I have worked with her for a long time and long enough to know what she was like just a few years ago: always in command, always in charge, on top of the details, basically couldn't resist a conversation where she was driving some bill or some idea. All of that is gone. She was an intellectual and political force not that long ago, and that's why my encounter with her was so jarring. Because there was just no trace of that.
Reportedly, the Senator is her old self on some days, and is hopelessly compromised on others, which is certainly consistent with the pathology of dementia and many other such diseases. Her colleagues have apparently gotten into the habit of working with her office staff in order to take care of business.
The Chronicle talked directly to Feinstein, and she said that there's nothing wrong, and that she's definitely not stepping down. If she sticks with that, there is probably nothing the Senate can do. There have been several occasions when a member of Congress would not or could not yield to their incapacity, and thus kept their seat. That includes, for example, Sen. Karl Mundt, who was absent for the last three years of his term after suffering a stroke, and Sen. Carter Glass, whose heart problems kept him from reporting for work for two years, until his death.
There have been occasional cases of a member becoming so badly compromised that their seat was eventually declared vacant. Such was the case with Rep. Gladys Noon Spellman, who had a stroke and lapsed into a coma from which doctors said (correctly) that she would not recover. After 5 months, her seat was deemed to be open, and a new representative (Steny Hoyer, D-MD, as chance would have it) was elected to take her place.
The Democrats are really, really hoping it doesn't come to that. First, it would be really, really ugly to end a distinguished party elder's career like that. Second, "no longer mentally competent" is considerably less clear-cut than "in a coma and unresponsive," and so the Spellman precedent might not work here. And third, members of both parties were willing to work together to resolve the Spellman situation back in the 1980s. But given the current state of politics, and the 50-50 split in the Senate, Mitch McConnell & Co. might like to have a seat that is occupied, but where the person filling it is incapable of voting. So, they might scream bloody murder if Democrats try to relieve Feinstein of her duties without her consent. (Z)
We've had a fair bit of fun at the expense of TRUTH Social, Donald Trump's disaster of a social media platform that's in a race with, well, half a dozen other Trump-owned businesses to see which one will go under first. But this is hardly the only media disaster of the year. In case you doubt it, we give you... CNN+.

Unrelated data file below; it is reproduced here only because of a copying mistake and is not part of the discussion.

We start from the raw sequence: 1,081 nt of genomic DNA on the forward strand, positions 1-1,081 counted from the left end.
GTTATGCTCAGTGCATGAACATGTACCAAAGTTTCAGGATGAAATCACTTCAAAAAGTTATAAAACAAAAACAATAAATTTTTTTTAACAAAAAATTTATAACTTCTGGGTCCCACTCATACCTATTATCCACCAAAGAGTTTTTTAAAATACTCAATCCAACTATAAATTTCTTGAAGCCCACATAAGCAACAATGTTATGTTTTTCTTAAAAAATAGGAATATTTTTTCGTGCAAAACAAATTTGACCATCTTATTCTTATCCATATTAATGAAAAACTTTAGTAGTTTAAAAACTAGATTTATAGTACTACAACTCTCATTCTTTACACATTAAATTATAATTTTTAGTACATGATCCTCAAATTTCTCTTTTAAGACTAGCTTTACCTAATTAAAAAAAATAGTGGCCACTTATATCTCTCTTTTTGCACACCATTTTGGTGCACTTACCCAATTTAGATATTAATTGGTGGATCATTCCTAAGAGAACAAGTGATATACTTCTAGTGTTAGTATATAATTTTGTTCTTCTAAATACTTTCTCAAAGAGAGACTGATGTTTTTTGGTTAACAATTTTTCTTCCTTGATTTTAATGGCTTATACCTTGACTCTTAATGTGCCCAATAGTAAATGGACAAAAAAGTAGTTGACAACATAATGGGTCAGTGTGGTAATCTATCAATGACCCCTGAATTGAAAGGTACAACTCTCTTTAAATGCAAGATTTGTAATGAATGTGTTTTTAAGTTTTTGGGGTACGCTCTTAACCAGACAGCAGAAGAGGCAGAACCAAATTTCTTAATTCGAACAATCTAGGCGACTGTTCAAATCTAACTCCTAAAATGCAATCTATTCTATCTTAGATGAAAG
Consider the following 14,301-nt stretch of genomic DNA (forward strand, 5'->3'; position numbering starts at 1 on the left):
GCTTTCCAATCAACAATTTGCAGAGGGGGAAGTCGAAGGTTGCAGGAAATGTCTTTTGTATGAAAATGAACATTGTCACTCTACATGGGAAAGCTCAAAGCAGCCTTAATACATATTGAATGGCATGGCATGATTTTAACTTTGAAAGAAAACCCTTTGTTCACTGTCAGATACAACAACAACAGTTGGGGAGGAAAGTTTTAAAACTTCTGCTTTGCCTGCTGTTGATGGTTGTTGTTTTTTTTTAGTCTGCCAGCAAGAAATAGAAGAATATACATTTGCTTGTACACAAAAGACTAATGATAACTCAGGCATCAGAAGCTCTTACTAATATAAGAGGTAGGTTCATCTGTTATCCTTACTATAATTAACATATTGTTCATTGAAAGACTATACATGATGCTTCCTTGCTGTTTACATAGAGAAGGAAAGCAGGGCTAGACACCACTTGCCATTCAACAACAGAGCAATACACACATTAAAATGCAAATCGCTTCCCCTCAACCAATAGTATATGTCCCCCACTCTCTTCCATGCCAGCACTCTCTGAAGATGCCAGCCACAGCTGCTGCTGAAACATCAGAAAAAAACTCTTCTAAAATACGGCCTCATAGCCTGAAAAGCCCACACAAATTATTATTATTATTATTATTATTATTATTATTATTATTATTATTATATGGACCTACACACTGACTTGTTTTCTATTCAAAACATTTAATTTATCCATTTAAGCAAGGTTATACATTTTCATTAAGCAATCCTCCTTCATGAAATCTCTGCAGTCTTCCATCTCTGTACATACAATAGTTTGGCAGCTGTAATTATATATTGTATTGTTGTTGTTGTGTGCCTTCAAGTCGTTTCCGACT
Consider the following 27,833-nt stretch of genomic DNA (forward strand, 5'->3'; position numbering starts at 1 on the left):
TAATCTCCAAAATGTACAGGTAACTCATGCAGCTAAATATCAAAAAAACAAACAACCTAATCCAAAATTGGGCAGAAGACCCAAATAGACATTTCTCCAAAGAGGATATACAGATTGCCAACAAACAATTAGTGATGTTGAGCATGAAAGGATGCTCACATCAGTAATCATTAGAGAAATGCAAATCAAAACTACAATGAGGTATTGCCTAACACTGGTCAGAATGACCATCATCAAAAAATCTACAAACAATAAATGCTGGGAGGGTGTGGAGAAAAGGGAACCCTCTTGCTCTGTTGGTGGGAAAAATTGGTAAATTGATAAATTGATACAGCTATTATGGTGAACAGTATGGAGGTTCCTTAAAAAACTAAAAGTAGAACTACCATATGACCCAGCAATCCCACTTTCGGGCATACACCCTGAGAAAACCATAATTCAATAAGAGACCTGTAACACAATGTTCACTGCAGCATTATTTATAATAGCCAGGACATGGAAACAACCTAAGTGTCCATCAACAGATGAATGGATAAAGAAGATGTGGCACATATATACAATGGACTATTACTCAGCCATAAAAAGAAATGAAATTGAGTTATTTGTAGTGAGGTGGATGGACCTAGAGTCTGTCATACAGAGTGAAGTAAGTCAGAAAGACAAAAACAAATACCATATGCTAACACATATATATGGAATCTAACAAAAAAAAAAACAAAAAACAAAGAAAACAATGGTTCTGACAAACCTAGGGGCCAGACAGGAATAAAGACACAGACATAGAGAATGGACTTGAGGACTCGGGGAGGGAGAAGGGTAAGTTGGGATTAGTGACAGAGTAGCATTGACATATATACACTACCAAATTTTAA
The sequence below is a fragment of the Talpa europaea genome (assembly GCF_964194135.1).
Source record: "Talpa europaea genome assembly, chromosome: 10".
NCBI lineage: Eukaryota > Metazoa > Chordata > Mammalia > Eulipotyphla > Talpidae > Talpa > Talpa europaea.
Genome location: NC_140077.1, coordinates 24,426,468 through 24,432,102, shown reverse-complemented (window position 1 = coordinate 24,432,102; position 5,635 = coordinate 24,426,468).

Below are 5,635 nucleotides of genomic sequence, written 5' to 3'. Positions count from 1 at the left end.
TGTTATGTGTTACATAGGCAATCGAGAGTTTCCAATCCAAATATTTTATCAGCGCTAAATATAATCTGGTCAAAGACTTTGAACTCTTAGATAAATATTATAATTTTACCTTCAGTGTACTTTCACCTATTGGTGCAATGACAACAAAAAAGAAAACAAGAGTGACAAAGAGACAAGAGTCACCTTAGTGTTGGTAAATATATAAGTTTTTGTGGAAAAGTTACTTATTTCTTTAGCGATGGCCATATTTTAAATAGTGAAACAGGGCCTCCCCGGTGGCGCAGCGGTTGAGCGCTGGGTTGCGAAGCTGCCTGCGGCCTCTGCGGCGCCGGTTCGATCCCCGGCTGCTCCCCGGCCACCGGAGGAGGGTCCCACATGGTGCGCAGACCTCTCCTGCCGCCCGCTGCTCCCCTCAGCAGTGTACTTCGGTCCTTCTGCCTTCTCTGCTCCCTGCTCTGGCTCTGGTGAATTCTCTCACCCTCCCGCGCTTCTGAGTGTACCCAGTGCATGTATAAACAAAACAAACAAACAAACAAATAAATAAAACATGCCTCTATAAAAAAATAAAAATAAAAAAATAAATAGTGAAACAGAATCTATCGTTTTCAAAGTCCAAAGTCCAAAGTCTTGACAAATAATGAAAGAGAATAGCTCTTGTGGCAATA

CNN+ was launched 2 weeks ago, backed by even more money than TRUTH Social (north of $1 billion), and with the idea that if people like Jake Tapper and Anderson Cooper reading the news, then they will just love hearing Tapper review mass-market paperback books, or Cooper talk about his garden. If you happen to follow CNN because you're interested in, oh, we don't know... the news, then there isn't all that much for you on CNN+. Certainly, a subscription does not give access to the content aired on the cable channel; you still have to pay for cable service if you want that.
The advent of streaming content has, of course, led to a proliferation of these sorts of entertainment products. And undoubtedly, there are plenty of people who feel they're getting good value for their money paying $10 a month or so for Netflix, or Hulu, or Disney+, or Discovery+, or HBO Max, or maybe all of the above. But a number of these streaming situations veer awfully close to shaking down fans for every last nickel, and so are exploitative in the same way that TRUTH Social is. To take a non-CNN+ example, if a person is a fan of a particular baseball team, and wants to have access to all 162 of the team's games, that now requires four different subscriptions (cable/satellite, MLB.tv, Peacock, and Apple TV), enough to set you back more than $500 over the course of the season. If the goal is to make baseball a niche sport for the well-to-do, like polo or golf, then MLB commissioner Rob Manfred is doing a heckuva job of making that happen.
Returning to CNN, recall that this is an outlet that doesn't actually attract all that many viewers. Like all cable news—even Fox, if we're considering that a news outlet—it's already something of a niche product, reaching less than 5% of the viewing public. And it turns out that "Jake Tapper dishes on the latest from John Grisham" or "Anderson Cooper shares tips on pruning your gladiolas" is far more niche than that, such that CNN+ has only attracted perhaps 10,000 regular users. Those are TRUTH Social-level numbers, and nowhere near enough to justify a $1 billion investment. So, just two weeks after the launch of CNN+, budget cuts and layoffs are coming. It's a shame that some folks are going to lose their jobs. However, when one of these giant media entities tries to squeeze their customers for even more money, but offers a mediocre product that leaves them with egg all over their (corporate) face? That certainly engenders some schadenfreude. (Z)
We screwed up on our Roman numerals, such that the last two entries were misnumbered. What can we say? We've been working VIII days a week recently. Anyhow, in the last matchups of this round:
The Others bracket now looks like this:
Here are the ballots for the Not-so-Elite Eight:
You've got until Monday, April 18, at noon to weigh in with your votes—and with your comments. (Z & V).